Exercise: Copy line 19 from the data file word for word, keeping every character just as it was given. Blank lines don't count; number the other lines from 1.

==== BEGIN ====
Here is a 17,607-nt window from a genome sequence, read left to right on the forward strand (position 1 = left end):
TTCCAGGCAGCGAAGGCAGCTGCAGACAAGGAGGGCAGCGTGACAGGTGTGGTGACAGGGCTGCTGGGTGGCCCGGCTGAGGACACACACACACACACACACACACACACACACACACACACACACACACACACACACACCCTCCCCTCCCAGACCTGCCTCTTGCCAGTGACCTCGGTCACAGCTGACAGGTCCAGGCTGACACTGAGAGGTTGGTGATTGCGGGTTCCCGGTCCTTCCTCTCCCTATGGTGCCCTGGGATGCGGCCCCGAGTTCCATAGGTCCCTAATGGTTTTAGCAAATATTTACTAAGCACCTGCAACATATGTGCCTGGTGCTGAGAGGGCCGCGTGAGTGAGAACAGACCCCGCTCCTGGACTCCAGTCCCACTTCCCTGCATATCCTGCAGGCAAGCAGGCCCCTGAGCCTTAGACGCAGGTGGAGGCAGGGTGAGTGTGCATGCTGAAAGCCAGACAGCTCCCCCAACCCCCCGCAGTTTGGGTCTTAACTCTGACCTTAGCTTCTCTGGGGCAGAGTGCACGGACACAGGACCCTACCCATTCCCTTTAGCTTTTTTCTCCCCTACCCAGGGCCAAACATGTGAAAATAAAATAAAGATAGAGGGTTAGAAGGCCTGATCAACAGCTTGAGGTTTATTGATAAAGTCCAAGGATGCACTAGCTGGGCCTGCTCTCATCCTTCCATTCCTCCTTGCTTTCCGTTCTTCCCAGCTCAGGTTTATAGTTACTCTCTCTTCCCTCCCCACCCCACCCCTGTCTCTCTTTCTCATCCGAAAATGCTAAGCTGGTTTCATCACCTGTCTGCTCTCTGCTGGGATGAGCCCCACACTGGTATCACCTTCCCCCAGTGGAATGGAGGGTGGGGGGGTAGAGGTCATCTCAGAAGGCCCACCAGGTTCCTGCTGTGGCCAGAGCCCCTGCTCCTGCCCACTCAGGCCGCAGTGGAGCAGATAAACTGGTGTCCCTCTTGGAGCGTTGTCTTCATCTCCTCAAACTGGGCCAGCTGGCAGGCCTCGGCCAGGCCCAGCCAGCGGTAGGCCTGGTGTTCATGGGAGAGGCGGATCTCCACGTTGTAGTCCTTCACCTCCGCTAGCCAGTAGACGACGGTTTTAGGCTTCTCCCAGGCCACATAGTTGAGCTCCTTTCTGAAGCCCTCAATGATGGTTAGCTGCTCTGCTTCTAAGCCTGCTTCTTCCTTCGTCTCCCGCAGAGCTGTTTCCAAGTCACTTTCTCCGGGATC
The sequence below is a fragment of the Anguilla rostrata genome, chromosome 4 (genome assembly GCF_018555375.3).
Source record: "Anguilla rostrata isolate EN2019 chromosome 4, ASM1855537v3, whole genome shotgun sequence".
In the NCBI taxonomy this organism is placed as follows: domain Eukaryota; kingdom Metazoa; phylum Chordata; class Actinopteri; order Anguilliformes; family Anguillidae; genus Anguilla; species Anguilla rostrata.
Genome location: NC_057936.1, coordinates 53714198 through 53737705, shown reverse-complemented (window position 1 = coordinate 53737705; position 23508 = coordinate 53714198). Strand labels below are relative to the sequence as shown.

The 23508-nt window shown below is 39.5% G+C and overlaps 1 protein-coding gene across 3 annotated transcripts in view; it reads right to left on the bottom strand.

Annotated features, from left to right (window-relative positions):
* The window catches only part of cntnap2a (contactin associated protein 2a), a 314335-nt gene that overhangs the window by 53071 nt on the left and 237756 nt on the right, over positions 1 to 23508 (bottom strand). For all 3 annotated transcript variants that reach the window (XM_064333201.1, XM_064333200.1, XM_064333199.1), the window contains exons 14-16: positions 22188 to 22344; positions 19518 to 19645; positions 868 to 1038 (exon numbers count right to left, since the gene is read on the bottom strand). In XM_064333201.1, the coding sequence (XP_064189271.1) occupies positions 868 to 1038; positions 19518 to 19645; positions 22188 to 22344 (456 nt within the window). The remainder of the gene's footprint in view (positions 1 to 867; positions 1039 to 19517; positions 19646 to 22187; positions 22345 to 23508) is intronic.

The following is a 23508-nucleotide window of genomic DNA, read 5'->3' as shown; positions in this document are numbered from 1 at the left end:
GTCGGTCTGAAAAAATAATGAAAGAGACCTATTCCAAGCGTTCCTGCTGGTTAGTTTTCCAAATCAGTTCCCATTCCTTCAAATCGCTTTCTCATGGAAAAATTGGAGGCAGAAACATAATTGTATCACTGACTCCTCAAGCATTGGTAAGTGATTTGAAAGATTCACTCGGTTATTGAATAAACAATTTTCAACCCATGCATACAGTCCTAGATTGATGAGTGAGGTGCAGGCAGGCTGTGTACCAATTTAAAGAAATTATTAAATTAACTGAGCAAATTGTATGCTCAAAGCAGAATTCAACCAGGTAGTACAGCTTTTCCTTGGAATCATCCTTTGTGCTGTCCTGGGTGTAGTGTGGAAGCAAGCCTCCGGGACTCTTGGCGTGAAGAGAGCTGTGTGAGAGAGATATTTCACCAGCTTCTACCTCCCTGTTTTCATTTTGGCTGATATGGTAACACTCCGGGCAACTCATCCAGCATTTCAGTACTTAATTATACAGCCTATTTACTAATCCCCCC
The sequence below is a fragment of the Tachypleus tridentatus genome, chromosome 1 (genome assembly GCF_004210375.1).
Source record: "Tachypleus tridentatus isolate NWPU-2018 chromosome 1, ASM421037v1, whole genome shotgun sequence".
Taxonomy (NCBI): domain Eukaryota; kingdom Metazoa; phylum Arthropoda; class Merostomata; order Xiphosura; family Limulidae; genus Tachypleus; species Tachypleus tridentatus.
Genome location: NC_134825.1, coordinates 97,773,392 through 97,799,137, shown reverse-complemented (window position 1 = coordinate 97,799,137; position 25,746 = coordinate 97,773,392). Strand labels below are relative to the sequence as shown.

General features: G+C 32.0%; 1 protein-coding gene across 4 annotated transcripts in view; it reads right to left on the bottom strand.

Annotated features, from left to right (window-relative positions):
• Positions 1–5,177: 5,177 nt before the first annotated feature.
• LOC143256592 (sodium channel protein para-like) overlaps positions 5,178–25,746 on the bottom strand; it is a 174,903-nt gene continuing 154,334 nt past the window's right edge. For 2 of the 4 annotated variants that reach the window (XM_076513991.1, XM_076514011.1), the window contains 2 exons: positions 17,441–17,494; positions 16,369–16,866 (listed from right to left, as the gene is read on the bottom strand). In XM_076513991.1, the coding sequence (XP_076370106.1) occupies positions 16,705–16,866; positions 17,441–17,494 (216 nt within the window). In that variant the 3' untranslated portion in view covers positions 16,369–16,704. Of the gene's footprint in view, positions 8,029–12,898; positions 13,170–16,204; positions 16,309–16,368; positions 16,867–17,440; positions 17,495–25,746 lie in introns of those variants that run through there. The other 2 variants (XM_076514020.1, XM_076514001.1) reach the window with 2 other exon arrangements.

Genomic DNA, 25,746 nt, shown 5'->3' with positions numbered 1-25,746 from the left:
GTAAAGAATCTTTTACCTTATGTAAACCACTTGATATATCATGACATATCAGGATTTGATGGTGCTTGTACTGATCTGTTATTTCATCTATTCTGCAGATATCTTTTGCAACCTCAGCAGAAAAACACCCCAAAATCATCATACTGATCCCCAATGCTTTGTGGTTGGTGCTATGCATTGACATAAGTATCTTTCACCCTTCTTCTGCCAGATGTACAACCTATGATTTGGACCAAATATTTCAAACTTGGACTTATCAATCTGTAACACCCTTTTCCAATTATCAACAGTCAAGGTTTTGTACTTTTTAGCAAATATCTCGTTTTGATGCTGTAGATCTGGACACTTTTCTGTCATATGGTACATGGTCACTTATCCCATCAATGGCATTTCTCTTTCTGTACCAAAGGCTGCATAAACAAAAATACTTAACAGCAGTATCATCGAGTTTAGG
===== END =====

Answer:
• LOC143256592 (sodium channel protein para-like) overlaps positions 5,178–25,746 on the bottom strand; it is a 174,903-nt gene continuing 154,334 nt past the window's right edge. For 2 of the 4 annotated variants that reach the window (XM_076513991.1, XM_076514011.1), the window contains 2 exons: positions 17,441–17,494; positions 16,369–16,866 (listed from right to left, as the gene is read on the bottom strand). In XM_076513991.1, the coding sequence (XP_076370106.1) occupies positions 16,705–16,866; positions 17,441–17,494 (216 nt within the window). In that variant the 3' untranslated portion in view covers positions 16,369–16,704. Of the gene's footprint in view, positions 8,029–12,898; positions 13,170–16,204; positions 16,309–16,368; positions 16,867–17,440; positions 17,495–25,746 lie in introns of those variants that run through there. The other 2 variants (XM_076514020.1, XM_076514001.1) reach the window with 2 other exon arrangements.